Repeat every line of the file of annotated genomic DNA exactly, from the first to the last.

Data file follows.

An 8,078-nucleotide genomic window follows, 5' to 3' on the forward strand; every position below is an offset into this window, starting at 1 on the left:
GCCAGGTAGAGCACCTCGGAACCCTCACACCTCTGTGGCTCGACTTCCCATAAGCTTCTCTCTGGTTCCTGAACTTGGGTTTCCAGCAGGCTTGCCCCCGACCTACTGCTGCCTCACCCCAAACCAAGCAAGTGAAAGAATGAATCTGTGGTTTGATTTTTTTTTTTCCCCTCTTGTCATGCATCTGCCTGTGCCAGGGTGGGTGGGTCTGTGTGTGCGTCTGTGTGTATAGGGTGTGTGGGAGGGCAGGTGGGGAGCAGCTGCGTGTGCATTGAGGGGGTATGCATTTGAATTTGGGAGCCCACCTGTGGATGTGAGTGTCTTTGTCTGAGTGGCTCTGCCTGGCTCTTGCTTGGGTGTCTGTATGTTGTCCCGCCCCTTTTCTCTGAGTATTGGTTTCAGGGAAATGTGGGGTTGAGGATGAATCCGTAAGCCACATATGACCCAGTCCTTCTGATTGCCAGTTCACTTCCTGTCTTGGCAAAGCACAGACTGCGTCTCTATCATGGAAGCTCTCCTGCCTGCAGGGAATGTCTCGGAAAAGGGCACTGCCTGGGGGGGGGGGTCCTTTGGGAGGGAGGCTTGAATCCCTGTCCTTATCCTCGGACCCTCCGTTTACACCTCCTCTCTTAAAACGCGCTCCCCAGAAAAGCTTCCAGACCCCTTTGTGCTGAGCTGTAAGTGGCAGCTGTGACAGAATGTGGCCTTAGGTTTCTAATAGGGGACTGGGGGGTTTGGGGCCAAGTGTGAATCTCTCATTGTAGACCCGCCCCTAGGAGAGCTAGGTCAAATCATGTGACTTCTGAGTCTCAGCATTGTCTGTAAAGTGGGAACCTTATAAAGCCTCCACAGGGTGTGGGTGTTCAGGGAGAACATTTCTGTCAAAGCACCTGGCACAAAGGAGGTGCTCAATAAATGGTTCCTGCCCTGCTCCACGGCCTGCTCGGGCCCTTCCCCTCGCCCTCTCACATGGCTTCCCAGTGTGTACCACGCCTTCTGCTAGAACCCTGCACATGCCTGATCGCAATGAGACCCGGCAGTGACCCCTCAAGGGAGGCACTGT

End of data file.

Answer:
An 8,078-nucleotide genomic window follows, 5' to 3' on the forward strand; every position below is an offset into this window, starting at 1 on the left:
GCCAGGTAGAGCACCTCGGAACCCTCACACCTCTGTGGCTCGACTTCCCATAAGCTTCTCTCTGGTTCCTGAACTTGGGTTTCCAGCAGGCTTGCCCCCGACCTACTGCTGCCTCACCCCAAACCAAGCAAGTGAAAGAATGAATCTGTGGTTTGATTTTTTTTTTTCCCCTCTTGTCATGCATCTGCCTGTGCCAGGGTGGGTGGGTCTGTGTGTGCGTCTGTGTGTATAGGGTGTGTGGGAGGGCAGGTGGGGAGCAGCTGCGTGTGCATTGAGGGGGTATGCATTTGAATTTGGGAGCCCACCTGTGGATGTGAGTGTCTTTGTCTGAGTGGCTCTGCCTGGCTCTTGCTTGGGTGTCTGTATGTTGTCCCGCCCCTTTTCTCTGAGTATTGGTTTCAGGGAAATGTGGGGTTGAGGATGAATCCGTAAGCCACATATGACCCAGTCCTTCTGATTGCCAGTTCACTTCCTGTCTTGGCAAAGCACAGACTGCGTCTCTATCATGGAAGCTCTCCTGCCTGCAGGGAATGTCTCGGAAAAGGGCACTGCCTGGGGGGGGGGGTCCTTTGGGAGGGAGGCTTGAATCCCTGTCCTTATCCTCGGACCCTCCGTTTACACCTCCTCTCTTAAAACGCGCTCCCCAGAAAAGCTTCCAGACCCCTTTGTGCTGAGCTGTAAGTGGCAGCTGTGACAGAATGTGGCCTTAGGTTTCTAATAGGGGACTGGGGGGTTTGGGGCCAAGTGTGAATCTCTCATTGTAGACCCGCCCCTAGGAGAGCTAGGTCAAATCATGTGACTTCTGAGTCTCAGCATTGTCTGTAAAGTGGGAACCTTATAAAGCCTCCACAGGGTGTGGGTGTTCAGGGAGAACATTTCTGTCAAAGCACCTGGCACAAAGGAGGTGCTCAATAAATGGTTCCTGCCCTGCTCCACGGCCTGCTCGGGCCCTTCCCCTCGCCCTCTCACATGGCTTCCCAGTGTGTACCACGCCTTCTGCTAGAACCCTGCACATGCCTGATCGCAATGAGACCCGGCAGTGACCCCTCAAGGGAGGCACTGT